There’s a belief that our core decisions are based on unconscious bias. To test this theory, you can quickly take the Implicit Association Test (IAT). After you’ve read this post, I strongly encourage you to actually go to the site and complete one or more of the tests. They don’t take long and the results will amaze you. The IAT measures the implicit attitudes and beliefs that people are either unwilling (deceiving others) or unable (deceiving themselves) to report. For example, you may think that men and women share an equal place in the work force. Yet, your responses to the IAT may show women more greatly associated with the home and men more greatly associated with the office. It seems there’s proof here that people don’t always know their own mind.
Consider how many negative compound words and phrases begin with the word “black” (example: blackmail.) When training on preconceived notions, I sometimes ask the attendees to take two minutes and write down as many words and phrases they can think of that begin with black. There are many, but relatively few that are positive in nature. In a recent session, there were a total of 37 different words listed by the group in two minutes and only three (Black Beauty, Black Beans and Black is Beautiful) were not negative. In the old westerns, what color hat did the good guy wear? What color are angels? What’s a white lie? Black is the color of death. Widows wear black when they’re in mourning. We hang black wreathes to symbolize a death has occurred. Black is bad. White is good. We’ve trained our brain to think this way. I have been asked if I think this color association is related to race. There is reference to black being evil as early as 1401 BC, prior to a time when cultures and races were geographically mixed. So, while I don’t know why we’ve trained our brain to make this association, I do not believe it is related to race.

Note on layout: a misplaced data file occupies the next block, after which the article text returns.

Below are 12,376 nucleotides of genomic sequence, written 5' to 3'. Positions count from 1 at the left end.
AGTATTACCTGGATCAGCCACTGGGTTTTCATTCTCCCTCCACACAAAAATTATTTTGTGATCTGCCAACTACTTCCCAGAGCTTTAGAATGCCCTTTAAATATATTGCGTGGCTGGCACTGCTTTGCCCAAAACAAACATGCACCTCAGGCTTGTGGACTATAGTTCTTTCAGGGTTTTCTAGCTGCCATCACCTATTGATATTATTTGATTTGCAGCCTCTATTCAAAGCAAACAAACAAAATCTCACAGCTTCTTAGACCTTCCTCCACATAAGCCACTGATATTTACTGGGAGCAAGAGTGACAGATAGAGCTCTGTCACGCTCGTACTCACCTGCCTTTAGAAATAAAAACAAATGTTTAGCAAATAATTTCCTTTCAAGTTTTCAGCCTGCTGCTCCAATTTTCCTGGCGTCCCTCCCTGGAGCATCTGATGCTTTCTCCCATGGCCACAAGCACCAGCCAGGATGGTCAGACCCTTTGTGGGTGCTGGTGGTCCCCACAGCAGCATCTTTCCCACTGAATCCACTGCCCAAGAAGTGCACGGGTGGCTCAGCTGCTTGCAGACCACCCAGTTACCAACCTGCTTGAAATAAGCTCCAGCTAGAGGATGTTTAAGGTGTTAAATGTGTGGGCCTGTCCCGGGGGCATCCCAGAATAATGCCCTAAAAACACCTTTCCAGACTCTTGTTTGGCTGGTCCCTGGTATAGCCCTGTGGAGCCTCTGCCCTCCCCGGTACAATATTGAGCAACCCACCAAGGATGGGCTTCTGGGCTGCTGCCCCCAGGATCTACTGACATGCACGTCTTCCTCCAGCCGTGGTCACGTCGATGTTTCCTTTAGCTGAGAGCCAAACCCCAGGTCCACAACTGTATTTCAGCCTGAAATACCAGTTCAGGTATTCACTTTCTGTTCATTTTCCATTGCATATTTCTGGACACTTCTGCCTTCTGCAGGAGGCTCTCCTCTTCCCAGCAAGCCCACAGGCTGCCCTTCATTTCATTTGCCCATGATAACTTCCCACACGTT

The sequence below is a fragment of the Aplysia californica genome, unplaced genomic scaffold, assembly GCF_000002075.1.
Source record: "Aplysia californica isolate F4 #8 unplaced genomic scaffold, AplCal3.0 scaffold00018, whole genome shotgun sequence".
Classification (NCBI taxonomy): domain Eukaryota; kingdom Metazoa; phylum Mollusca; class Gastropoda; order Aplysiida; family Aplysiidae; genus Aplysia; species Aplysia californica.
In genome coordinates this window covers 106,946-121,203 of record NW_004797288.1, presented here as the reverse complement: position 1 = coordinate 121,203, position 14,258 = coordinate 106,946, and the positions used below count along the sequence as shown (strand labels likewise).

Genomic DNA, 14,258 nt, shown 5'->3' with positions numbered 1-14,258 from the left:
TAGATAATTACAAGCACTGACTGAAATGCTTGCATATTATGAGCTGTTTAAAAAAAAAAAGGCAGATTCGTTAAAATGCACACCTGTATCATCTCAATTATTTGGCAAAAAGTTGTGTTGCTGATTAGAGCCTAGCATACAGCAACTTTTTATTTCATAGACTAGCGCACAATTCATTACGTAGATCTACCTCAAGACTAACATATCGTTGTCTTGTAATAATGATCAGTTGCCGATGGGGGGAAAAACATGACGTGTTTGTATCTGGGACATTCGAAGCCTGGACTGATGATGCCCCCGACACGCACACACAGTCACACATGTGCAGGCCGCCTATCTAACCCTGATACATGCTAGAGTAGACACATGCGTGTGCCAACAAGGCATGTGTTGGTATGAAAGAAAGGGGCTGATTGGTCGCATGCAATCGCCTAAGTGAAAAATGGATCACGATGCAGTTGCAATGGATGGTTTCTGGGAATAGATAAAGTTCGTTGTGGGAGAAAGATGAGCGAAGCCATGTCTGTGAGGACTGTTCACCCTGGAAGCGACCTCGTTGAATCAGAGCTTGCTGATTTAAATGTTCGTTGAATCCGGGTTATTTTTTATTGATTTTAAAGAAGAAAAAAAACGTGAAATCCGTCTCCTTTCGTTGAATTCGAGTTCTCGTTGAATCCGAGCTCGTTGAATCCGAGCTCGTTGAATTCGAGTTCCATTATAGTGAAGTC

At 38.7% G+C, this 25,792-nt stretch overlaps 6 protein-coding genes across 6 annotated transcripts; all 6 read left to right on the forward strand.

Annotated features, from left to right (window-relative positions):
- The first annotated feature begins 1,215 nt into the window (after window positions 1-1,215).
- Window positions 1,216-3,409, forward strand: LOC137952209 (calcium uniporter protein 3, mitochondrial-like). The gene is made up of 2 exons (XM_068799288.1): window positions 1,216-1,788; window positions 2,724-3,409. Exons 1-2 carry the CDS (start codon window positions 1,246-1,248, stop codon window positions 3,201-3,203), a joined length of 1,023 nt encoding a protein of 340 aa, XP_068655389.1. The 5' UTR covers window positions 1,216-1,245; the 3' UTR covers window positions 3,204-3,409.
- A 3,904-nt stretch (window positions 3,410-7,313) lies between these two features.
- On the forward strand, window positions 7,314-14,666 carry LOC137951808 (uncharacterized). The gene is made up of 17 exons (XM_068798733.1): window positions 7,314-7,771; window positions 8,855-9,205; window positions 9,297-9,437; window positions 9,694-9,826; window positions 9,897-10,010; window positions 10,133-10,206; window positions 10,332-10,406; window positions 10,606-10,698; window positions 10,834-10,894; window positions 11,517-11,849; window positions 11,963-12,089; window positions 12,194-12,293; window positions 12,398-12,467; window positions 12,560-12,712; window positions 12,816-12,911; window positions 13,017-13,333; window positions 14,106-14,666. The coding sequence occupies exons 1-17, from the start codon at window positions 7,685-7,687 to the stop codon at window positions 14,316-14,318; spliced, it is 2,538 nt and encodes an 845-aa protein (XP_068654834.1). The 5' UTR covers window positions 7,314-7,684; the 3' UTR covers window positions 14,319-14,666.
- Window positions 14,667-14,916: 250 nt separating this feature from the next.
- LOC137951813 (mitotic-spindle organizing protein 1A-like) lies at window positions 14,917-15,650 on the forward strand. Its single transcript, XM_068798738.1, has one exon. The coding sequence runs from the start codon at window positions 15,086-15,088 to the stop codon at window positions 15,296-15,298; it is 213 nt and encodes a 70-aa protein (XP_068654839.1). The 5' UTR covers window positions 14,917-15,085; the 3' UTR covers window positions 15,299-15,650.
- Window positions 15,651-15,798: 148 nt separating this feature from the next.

We have the ability to train our brain in positive ways, too. Ask any parent if they had to teach their child to lie. It’s quite the opposite. Lying is intuitive to a child. When challenged and they know the true answer will get them in trouble, they will instinctively lie. It’s self-preservation. Parents must train their child NOT to lie and hopefully there comes a time when truth telling is instinctive for the child. Remember the George Washington/Cherry Tree story. That is purposely taught to early childhood students to stress the importance and self-gratification of being truthful.
For those of us that are charged with making sound business decisions, these unconscious prejudices should be of great concern.
When evaluating business decisions consider these issues:
- Is there a conflict between two or more values?
- Who has a stake in the decision? Do you have a tie to an interested party?
- Who’s being harmed? Who’s being helped?
- What’s the worst that can happen? What the best that can happen?
- And, perhaps most importantly: Can I live with the outcome? Could my mother see me do this and be proud? Would I want my children to do this?
Be mindful of how old attitudes formed by these implicit associations may be tainting your business judgment. Take the time and energy to overcome these preconceived notions. One more time, train your brain to make sound, legitimate business decisions based on facts and evidence rather than an antiquated way of thinking.